all the knowledge he had acquired, he developed a complete understanding
of Wing Chun kuen and went on to found remarkable methods and principles
encompassing its forms and functions.
One of Yuen Kay-San's close friends at the time,
Cheung Bo (Zhang Bao), worked as a chef at Tien Hoi, a local restaurant
next to Kuaizi (Chopstick) street. Cheung, a large and powerful
man, taught san sik (san shi, twelve separate forms)
based Wing Chun kuen to a small group of fellow staff members at
night when the establishment was closed. One of his students at
the time was a teenager named Sum Nung (Cen Neng).
After a brief introduction and quick lesson in
the skills of Yuen Kay-San, Sum Nung became Yuen's student. Over
the years, Yuen and Sum spent much time together, constantly practicing
Wing Chun kuen. From Yuen, Sum learned the siu lien tao (xiao
lian tou, little first training), chum kiu (chen qiao,sinking
bridge), biu jee (biao zhi, darting fingers), muk
yan jong (mu ren zhuang, wooden dummy), luk dim boon
gwun (liu dian ban gun, six-and-a-half-point pole), yee
jee seung do (er zi shuang dao, parallel double knives)
and worked at developing his chi sao (chi shou, sticking
arms) and other skills. When not practicing, Sum would sit beside
Yuen Kay-San while Yuen discussed Wing Chun kuen's concepts. Under
Yuen's guidance, Sum continued to refine and polish his Wing Chun
kuen, developing an intelligent and practical system, as efficient
as it was effective.
By the mid-1940s, Sum Nung had gained a great reputation
in Foshan for his depth of knowledge and fighting skills. In the
late 1940s, Sum Nung moved to the nearby provincial capitol of Guangzhou
to pursue his medical career. In the early days, he supported himself
by teaching Wing Chun kuen and providing medical services to members
of the local Workers' Unions.
Although Sum Nung, like Yuen Kay-San before him,
did not boast of his abilities nor seek out confrontation, he did
on occasion have friendly tests of skill with practitioners of other
martial art styles. Although he seldom spoke of the encounters out
of respect for his opponents' reputations, it is said that in them,
he never met with failure and his reputation in Guangzhou grew steadily.
Following Yuen Kay-San's passing in 1956, Sum Nung
renamed his system in his teacher's honor in order to ensure Yuen's
name and contributions to Wing Chun kuen would live on. Due to the
turbulent times of the Cultural Revolution that followed, Sum Nung
taught his system privately. Over the last half-century, however,
teaching only those whom he felt were upright and trustworthy, grandmaster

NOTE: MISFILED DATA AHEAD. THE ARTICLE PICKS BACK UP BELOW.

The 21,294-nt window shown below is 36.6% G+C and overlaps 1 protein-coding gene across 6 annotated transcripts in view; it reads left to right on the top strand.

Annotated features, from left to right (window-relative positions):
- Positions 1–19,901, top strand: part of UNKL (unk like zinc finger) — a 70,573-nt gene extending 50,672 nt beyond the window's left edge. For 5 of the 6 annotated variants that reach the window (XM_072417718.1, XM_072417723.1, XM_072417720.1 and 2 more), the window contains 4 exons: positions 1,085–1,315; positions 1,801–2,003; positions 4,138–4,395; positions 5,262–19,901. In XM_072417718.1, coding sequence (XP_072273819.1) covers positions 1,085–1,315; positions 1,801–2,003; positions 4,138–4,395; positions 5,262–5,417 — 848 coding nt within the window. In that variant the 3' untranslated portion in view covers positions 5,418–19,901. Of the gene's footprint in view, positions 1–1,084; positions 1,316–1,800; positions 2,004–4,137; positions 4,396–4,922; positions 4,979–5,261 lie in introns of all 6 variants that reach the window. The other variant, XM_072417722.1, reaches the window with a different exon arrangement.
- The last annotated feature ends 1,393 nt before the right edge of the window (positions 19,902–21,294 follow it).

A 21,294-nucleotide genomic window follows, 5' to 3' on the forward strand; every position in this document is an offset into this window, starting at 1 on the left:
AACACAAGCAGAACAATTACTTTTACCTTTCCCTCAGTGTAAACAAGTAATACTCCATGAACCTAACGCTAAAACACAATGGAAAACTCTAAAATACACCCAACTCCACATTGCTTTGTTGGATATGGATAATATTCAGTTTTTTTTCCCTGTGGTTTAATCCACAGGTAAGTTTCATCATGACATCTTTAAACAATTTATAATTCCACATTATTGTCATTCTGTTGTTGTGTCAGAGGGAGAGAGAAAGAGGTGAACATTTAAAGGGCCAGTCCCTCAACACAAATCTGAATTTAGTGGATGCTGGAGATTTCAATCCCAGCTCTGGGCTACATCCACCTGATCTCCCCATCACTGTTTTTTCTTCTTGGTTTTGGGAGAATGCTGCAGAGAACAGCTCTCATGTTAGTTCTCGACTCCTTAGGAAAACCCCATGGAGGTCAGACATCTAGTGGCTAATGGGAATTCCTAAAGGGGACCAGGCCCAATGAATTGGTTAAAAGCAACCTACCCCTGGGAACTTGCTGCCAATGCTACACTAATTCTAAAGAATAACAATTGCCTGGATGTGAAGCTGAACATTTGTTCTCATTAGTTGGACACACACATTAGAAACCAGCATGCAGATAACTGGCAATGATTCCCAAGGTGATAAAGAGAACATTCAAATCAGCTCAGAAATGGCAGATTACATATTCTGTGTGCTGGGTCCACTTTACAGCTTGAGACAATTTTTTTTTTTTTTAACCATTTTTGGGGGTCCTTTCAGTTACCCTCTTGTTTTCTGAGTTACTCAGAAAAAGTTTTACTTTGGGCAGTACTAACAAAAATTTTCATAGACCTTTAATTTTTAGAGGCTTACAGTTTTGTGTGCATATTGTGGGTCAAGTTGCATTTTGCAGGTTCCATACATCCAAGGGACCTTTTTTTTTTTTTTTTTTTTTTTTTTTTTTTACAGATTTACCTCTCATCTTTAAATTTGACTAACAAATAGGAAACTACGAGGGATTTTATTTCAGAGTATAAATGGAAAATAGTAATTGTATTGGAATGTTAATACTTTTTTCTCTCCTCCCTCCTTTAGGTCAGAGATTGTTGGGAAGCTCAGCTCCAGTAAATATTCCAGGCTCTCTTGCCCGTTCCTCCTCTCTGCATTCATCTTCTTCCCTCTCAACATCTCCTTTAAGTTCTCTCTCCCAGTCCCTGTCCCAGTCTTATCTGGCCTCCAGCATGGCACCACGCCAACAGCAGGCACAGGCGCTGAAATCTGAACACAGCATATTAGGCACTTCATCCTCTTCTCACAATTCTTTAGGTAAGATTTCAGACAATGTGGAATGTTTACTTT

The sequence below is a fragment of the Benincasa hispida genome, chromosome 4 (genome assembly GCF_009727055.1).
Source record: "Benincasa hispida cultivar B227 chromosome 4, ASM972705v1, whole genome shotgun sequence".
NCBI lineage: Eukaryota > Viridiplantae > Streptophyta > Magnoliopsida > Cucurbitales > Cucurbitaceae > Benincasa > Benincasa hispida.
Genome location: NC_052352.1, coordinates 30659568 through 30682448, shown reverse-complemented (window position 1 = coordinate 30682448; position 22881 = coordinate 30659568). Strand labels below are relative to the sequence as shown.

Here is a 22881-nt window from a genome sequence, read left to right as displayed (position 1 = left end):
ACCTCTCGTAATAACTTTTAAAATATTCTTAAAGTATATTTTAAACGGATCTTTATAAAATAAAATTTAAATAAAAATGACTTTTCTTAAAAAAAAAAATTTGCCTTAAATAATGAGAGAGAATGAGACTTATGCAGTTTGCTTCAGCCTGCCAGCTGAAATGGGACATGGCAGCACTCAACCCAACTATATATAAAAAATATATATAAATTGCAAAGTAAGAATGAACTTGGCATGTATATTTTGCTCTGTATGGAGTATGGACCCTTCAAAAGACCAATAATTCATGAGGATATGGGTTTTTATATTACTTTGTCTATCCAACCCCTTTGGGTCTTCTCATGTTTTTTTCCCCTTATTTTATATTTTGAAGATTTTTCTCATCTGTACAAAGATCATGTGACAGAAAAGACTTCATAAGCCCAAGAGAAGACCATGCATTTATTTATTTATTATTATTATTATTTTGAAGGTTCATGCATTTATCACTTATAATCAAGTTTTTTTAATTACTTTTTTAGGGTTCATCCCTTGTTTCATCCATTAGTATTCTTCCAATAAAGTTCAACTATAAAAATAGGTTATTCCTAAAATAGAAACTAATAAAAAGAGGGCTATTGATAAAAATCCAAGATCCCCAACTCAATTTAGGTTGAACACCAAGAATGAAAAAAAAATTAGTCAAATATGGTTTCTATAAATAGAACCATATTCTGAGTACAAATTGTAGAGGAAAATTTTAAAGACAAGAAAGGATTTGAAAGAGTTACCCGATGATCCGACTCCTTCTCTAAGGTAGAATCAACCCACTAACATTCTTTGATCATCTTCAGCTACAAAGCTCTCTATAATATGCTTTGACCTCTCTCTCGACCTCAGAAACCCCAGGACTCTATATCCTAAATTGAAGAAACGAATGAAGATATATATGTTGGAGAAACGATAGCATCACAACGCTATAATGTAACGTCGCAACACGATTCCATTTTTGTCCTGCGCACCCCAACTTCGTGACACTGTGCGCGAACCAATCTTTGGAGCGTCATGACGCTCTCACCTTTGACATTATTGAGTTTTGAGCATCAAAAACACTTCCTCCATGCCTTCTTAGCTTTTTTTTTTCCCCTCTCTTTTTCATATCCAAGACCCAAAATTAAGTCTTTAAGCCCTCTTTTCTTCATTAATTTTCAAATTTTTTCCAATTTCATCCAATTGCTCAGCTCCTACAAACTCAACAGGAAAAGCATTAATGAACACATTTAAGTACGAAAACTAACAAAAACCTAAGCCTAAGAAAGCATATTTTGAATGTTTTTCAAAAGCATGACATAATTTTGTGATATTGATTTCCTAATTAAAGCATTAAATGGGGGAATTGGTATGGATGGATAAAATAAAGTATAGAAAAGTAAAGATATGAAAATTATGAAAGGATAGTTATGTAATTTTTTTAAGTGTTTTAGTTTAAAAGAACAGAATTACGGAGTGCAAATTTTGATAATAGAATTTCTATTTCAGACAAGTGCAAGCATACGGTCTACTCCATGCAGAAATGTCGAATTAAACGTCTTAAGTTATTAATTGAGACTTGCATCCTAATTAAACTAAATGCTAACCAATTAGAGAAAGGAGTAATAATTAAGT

Sum Nung has gone on to train many outstanding students.
Due to the quality of his training, and the many
sources from which Wing Chun kuen flowed down to him, grandmaster
Sum Nung was able to give his students not only his practical experience
in application, but also his deep insight into the concepts and
principles behind it.
Wing Chun Kuen Concepts
There are many important concepts in Wing Chun
kuen such as "linking defense to bring in offense", "techniques
come from the heart", "sticking hands is like asking the way", and
one of the most famous, the "meridian line"
The jee ng sien (zi wu xian, meridian
line), sometimes referred to as the central line, sagittal place,
etc. is behind many of the major concepts of Wing Chun kuen. Like
most Chinese concepts, it can be viewed in several different ways.
Firstly, it defines the line that vertically bisects the practitioner's
body from the crown-point all the way down to the central point
between the feet. Secondly, it indicates the same line through an
opponent's body. Thirdly, it encompasses the most direct root between
the practitioner's center and that of the opponent.
Wing Chun kuen seeks advantage by aligning its
structure and weapons on the central meridian, striking the opponent's
center of balance, and maintaining dominance of the line between
the two throughout combat.
In addition to the general principles, Yuen Kay-San
left behind several formal written sets in poetic form, including
the sup yee faat (shi er fa, twelve methods). Wing
Chun kuen is based on these methods of joining, intercepting, sinking,
darting, sticking, feeling, pressing, swinging, swallowing, slicing,
stealing, and leaking. They are at the same time the simplest and
yet the most profound of Yuen Kay-San's written principles. Profound
in meaning, the twelve methods provide a gateway to deeper understanding
of the style.
Although each of the twelve methods can be interpreted
and applied in different ways, basic explanations can help give